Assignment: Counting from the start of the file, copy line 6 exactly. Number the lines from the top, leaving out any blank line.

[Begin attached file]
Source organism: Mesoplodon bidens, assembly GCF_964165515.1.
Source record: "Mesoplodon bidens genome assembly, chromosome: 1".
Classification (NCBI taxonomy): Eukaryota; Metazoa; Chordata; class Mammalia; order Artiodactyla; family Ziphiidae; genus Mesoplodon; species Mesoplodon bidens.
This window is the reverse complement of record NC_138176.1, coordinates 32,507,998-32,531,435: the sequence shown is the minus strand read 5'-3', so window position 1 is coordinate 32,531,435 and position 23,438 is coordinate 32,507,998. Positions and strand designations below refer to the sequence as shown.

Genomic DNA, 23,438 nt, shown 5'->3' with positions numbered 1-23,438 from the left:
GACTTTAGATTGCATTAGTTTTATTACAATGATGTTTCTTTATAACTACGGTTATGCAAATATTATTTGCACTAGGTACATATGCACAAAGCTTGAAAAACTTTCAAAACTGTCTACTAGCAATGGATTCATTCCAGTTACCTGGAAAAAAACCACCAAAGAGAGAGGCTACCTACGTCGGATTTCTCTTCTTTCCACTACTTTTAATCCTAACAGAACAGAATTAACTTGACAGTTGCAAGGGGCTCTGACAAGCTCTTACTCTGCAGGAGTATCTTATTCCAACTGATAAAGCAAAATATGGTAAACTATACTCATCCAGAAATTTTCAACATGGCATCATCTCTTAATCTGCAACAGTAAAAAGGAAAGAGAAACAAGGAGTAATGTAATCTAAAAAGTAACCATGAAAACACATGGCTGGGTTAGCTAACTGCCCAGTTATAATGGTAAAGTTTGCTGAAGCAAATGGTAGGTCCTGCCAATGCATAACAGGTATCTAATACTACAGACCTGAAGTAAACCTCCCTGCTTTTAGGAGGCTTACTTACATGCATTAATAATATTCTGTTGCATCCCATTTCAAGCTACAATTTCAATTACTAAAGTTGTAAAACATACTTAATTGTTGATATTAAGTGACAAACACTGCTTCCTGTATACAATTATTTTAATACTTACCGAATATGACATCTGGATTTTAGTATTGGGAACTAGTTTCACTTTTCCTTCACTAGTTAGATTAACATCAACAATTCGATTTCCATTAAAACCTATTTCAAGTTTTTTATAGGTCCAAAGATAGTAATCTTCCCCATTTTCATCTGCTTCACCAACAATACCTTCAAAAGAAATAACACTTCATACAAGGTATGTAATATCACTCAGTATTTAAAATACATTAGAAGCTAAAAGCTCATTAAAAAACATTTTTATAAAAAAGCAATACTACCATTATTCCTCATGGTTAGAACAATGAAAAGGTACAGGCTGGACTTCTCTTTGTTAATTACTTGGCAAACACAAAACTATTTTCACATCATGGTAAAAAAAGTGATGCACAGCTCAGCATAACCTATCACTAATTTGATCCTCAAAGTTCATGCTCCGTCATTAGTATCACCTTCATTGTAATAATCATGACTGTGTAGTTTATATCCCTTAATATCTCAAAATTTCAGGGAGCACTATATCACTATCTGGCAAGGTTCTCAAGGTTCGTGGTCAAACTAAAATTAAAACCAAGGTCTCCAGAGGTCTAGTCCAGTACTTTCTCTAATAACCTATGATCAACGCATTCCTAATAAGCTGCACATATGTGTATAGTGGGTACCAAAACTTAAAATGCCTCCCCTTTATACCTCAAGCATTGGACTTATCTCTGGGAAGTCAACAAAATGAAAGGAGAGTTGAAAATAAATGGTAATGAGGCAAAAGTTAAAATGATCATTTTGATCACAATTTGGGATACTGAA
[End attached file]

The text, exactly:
GACTTTAGATTGCATTAGTTTTATTACAATGATGTTTCTTTATAACTACGGTTATGCAAATATTATTTGCACTAGGTACATATGCACAAAGCTTGAAAAACTTTCAAAACTGTCTACTAGCAATGGATTCATTCCAGTTACCTGGAAAAAAACCACCAAAGAGAGAGGCTACCTACGTCGGATTTCTCTTCTTTCCACTACTTTTAATCCTAACAGAACAGAATTAACTTGACAGTTGCAAGGGGCTCTGACAAGCTCTTACTCTGCAGGAGTATCTTATTCCAACTGATAAAGCAAAATATGGTAAACTATACTCATCCAGAAATTTTCAACATGGCATCATCTCTTAATCTGCAACAGTAAAAAGGAAAGAGAAACAAGGAGTAATGTAATCTAAAAAGTAACCATGAAAACACATGGCTGGGTTAGCTAACTGCCCAGTTATAATGGTAAAGTTTGCTGAAGCAAATGGTAGGTCCTGCCAATGCATAACAGGTATCTAATACTACAGACCTGAAGTAAACCTCCCTGCTTTTAGGAGGCTTACTTACATGCATTAATAATATTCTGTTGCATCCCATTTCAAGCTACAATTTCAATTACTAAAGTTGTAAAACATACTTAATTGTTGATATTAAGTGACAAACACTGCTTCCTGTATACAATTATTTTAATACTTACCGAATATGACATCTGGATTTTAGTATTGGGAACTAGTTTCACTTTTCCTTCACTAGTTAGATTAACATCAACAATTCGATTTCCATTAAAACCTATTTCAAGTTTTTTATAGGTCCAAAGATAGTAATCTTCCCCATTTTCATCTGCTTCACCAACAATACCTTCAAAAGAAATAACACTTCATACAAGGTATGTAATATCACTCAGTATTTAAAATACATTAGAAGCTAAAAGCTCATTAAAAAACATTTTTATAAAAAAGCAATACTACCATTATTCCTCATGGTTAGAACAATGAAAAGGTACAGGCTGGACTTCTCTTTGTTAATTACTTGGCAAACACAAAACTATTTTCACATCATGGTAAAAAAAGTGATGCACAGCTCAGCATAACCTATCACTAATTTGATCCTCAAAGTTCATGCTCCGTCATTAGTATCACCTTCATTGTAATAATCATGACTGTGTAGTTTATATCCCTTAATATCTCAAAATTTCAGGGAGCACTATATCACTATCTGGCAAGGTTCTCAAGGTTCGTGGTCAAACTAAAATTAAAACCAAGGTCTCCAGAGGTCTAGTCCAGTACTTTCTCTAATAACCTATGATCAACGCATTCCTAATAAGCTGCACATATGTGTATAGTGGGTACCAAAACTTAAAATGCCTCCCCTTTATACCTCAAGCATTGGACTTATCTCTGGGAAGTCAACAAAATGAAAGGAGAGTTGAAAATAAATGGTAATGAGGCAAAAGTTAAAATGATCATTTTGATCACAATTTGGGATACTGAA